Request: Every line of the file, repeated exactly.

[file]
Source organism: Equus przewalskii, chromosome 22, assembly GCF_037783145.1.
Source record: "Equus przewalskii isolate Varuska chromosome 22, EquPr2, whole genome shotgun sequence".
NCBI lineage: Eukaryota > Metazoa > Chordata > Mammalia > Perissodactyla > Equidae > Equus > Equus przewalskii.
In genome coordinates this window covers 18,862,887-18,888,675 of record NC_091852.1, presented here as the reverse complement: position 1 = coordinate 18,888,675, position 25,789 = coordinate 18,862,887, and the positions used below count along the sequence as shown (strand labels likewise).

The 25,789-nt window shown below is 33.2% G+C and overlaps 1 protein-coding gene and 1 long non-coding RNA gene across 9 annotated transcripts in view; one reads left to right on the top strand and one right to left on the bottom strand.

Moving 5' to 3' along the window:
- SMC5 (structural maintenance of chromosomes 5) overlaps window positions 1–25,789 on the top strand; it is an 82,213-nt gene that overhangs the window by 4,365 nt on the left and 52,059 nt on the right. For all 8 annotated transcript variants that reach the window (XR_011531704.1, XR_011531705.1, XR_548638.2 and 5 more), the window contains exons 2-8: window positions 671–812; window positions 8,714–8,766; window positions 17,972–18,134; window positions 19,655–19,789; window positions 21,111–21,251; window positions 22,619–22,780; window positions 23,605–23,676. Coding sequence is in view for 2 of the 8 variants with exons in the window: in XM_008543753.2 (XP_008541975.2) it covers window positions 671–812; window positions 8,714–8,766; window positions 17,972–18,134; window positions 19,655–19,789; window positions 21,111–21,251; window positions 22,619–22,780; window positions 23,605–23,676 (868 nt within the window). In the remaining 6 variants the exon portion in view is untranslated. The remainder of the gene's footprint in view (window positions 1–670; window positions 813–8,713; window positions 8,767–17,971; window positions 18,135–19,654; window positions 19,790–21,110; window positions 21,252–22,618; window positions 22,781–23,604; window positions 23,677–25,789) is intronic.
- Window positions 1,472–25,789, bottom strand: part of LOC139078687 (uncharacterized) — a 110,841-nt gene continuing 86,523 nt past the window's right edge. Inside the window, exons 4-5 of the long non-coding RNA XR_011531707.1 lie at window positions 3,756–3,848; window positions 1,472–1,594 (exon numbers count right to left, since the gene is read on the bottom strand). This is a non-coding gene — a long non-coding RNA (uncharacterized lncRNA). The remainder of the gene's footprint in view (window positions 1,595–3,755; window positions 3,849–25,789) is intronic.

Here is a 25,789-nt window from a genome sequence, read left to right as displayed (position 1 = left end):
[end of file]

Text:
Source organism: Equus przewalskii, chromosome 22, assembly GCF_037783145.1.
Source record: "Equus przewalskii isolate Varuska chromosome 22, EquPr2, whole genome shotgun sequence".
NCBI lineage: Eukaryota > Metazoa > Chordata > Mammalia > Perissodactyla > Equidae > Equus > Equus przewalskii.
In genome coordinates this window covers 18,862,887-18,888,675 of record NC_091852.1, presented here as the reverse complement: position 1 = coordinate 18,888,675, position 25,789 = coordinate 18,862,887, and the positions used below count along the sequence as shown (strand labels likewise).

The 25,789-nt window shown below is 33.2% G+C and overlaps 1 protein-coding gene and 1 long non-coding RNA gene across 9 annotated transcripts in view; one reads left to right on the top strand and one right to left on the bottom strand.

Moving 5' to 3' along the window:
- SMC5 (structural maintenance of chromosomes 5) overlaps window positions 1–25,789 on the top strand; it is an 82,213-nt gene that overhangs the window by 4,365 nt on the left and 52,059 nt on the right. For all 8 annotated transcript variants that reach the window (XR_011531704.1, XR_011531705.1, XR_548638.2 and 5 more), the window contains exons 2-8: window positions 671–812; window positions 8,714–8,766; window positions 17,972–18,134; window positions 19,655–19,789; window positions 21,111–21,251; window positions 22,619–22,780; window positions 23,605–23,676. Coding sequence is in view for 2 of the 8 variants with exons in the window: in XM_008543753.2 (XP_008541975.2) it covers window positions 671–812; window positions 8,714–8,766; window positions 17,972–18,134; window positions 19,655–19,789; window positions 21,111–21,251; window positions 22,619–22,780; window positions 23,605–23,676 (868 nt within the window). In the remaining 6 variants the exon portion in view is untranslated. The remainder of the gene's footprint in view (window positions 1–670; window positions 813–8,713; window positions 8,767–17,971; window positions 18,135–19,654; window positions 19,790–21,110; window positions 21,252–22,618; window positions 22,781–23,604; window positions 23,677–25,789) is intronic.
- Window positions 1,472–25,789, bottom strand: part of LOC139078687 (uncharacterized) — a 110,841-nt gene continuing 86,523 nt past the window's right edge. Inside the window, exons 4-5 of the long non-coding RNA XR_011531707.1 lie at window positions 3,756–3,848; window positions 1,472–1,594 (exon numbers count right to left, since the gene is read on the bottom strand). This is a non-coding gene — a long non-coding RNA (uncharacterized lncRNA). The remainder of the gene's footprint in view (window positions 1,595–3,755; window positions 3,849–25,789) is intronic.

Here is a 25,789-nt window from a genome sequence, read left to right as displayed (position 1 = left end):